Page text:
Improving the Lives of People Living with Long-Term Health Conditions
In the UK, 15 million people live with a long-term physical or mental health condition. Research by Professor Andy Turner and Dr Faith Martin from Coventry University’s Centre for Intelligent Healthcare has been influential in the field of positive psychology (improving personal and societal wellbeing), leading to the development of several self-management interventions.
Turner and Martin responded to a call for more research into the role of positive psychology in self-management programmes, as such an analysis had not been well developed before. They both worked with the NHS and voluntary, charity and social enterprise sector (VCSE) partners to develop a range of positive psychology theory-based self-management interventions. This was called the Hope Programme; a six-week in person and digital intervention designed to build knowledge, skills, and confidence to self-manage health and wellbeing.
Macmillan Cancer Support have licensed the Hope Programme since 2014, providing benefits for people living with cancer and becoming a core service offer in 106 cancer centres across the UK. To date, 11,936 cancer survivors have attended the Hope Programme, with 1,159 volunteer and professional facilitators trained. Macmillan’s post-programme evaluation established that 43% of participants felt more confident to self-manage, 46% felt their quality of life improved, and 56% felt less isolated.
A social enterprise spin-out, Hope 4 The Community CIC (H4C), was launched by Turner and four service users in 2015 to further develop and commercialise the programme. This was achieved through licensing the Hope Programme across the public and private health sectors and adaptation of it to support those affected by long-term conditions such as multiple sclerosis, parent caregivers of autistic children and parent caregivers of children with cancer. H4C have trained parent volunteers to deliver 50 Hope Programme interventions to 1,179 parents of autistic children and children with cancer. The research has shown parents report significant improvements in depression (68%), anxiety (40%), positive mental wellbeing (30%), hope (42%), and gratitude (21%).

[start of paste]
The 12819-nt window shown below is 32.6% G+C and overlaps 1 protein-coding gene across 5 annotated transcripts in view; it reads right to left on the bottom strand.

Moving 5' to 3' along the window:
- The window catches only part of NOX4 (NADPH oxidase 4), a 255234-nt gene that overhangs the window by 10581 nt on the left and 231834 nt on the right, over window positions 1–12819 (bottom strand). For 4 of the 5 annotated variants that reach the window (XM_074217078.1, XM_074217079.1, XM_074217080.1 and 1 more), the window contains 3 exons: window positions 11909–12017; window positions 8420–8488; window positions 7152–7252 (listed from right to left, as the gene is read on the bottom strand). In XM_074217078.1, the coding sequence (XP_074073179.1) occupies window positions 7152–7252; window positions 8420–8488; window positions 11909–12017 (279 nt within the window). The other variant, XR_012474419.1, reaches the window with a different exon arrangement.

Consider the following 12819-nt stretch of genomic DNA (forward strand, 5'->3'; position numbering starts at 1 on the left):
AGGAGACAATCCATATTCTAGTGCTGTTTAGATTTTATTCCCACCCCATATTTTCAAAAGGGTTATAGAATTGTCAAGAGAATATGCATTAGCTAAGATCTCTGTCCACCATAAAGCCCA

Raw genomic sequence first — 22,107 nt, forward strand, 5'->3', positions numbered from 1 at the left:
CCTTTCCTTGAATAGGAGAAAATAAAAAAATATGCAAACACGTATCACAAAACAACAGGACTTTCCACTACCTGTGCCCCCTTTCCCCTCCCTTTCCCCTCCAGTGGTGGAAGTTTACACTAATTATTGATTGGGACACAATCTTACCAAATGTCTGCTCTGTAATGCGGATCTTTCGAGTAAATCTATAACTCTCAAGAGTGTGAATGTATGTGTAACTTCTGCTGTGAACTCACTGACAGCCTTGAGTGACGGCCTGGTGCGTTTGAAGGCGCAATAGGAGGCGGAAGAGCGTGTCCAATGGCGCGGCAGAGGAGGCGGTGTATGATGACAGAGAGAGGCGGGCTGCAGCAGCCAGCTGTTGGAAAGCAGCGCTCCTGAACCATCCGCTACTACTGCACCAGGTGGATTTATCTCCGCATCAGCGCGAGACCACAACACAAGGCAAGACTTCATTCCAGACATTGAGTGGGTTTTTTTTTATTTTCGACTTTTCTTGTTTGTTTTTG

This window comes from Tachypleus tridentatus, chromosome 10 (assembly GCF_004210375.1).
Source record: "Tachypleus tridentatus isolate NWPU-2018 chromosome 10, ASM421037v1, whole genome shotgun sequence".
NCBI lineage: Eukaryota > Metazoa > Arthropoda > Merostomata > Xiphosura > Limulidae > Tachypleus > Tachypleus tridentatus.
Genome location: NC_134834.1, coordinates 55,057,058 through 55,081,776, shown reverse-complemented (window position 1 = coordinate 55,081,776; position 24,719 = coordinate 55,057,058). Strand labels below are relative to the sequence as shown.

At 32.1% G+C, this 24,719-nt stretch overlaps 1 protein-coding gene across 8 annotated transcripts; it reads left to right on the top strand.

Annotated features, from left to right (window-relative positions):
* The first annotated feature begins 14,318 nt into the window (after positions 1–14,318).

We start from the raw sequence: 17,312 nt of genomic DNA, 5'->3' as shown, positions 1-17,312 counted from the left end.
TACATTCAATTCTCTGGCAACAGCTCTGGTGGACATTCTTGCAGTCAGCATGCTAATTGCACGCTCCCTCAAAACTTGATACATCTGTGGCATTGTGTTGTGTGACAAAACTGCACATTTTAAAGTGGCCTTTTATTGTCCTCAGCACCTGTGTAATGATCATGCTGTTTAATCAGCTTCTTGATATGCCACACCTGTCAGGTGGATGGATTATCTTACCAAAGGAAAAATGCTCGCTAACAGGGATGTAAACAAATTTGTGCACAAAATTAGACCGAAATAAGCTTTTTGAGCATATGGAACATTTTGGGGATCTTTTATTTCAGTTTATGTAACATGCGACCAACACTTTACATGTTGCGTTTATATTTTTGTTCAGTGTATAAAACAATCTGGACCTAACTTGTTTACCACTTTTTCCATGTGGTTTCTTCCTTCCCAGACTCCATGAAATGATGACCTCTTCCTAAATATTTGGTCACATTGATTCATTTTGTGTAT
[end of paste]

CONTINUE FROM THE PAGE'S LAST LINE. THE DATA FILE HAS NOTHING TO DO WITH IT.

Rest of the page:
In 2017, NHS England commissioned the Hope Programme to develop a new model of care for people with long-term conditions across Devon. 196 volunteer and professional facilitators were trained, and 178 courses delivered to 2,565 people. Post-intervention evaluations demonstrated that participants experienced improved mental wellbeing and reduced health service usage. The programme was extended across the whole of the Southwest region in 2020 as part of the NHS Long Term Plan implementation.
From 2017-2022, H4C co-created twelve Hope Programme interventions, generating income totalling £715K and re-investing £40k of profit into its social mission, including funding events connecting wellbeing research to the arts. In the lead up to Coventry City of Culture 2021, H4C developed an award-winning Gratitude Wall community art project, bringing Turner and Martins research to the public. The large chalkboard toured 60 events, collecting over 12,000 expressions of gratitude to boost people’s happiness.
H4C rapidly scaled its digital Hope Programme in response to the COVID-19 pandemic, providing innovative digital wellbeing support to 3,774 people between March 2020 to March 2022. Coventry City Council also funded a new intervention focusing on carers. H4C trialled innovative in person and digital delivery models, and the use of VR headsets to offer choice and accessibility.
H4C employs four full-time core staff, 20 consultants, students and volunteers, and it was named in the UK’s top 25 social enterprises in the NatWest SE100 ‘Trailblazing Newcomers’ Index. More importantly, 17,275 people have benefited from the Hope Programme to feel less anxious, depressed, and stressed, and more grateful and hopeful.